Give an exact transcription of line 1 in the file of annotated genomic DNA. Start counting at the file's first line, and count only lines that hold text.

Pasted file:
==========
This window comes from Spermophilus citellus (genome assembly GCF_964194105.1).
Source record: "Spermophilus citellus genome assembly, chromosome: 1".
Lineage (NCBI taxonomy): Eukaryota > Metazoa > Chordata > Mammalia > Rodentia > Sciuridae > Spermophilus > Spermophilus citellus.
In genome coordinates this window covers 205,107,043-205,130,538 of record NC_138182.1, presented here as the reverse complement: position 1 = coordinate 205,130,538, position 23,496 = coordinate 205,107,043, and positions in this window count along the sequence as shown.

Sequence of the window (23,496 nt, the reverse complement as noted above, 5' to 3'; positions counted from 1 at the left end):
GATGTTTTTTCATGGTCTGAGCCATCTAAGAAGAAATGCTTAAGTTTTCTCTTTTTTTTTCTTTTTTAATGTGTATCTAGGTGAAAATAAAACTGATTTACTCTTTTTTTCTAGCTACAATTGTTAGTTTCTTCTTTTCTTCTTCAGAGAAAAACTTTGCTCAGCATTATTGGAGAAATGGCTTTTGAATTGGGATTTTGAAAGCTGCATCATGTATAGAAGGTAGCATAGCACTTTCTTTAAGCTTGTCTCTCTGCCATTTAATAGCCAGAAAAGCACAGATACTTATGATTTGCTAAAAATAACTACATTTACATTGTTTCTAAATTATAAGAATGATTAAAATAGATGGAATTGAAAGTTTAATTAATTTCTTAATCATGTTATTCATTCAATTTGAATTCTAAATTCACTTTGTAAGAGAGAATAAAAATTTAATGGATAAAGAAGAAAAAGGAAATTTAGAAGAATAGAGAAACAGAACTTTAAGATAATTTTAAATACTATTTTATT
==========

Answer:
This window comes from Spermophilus citellus (genome assembly GCF_964194105.1).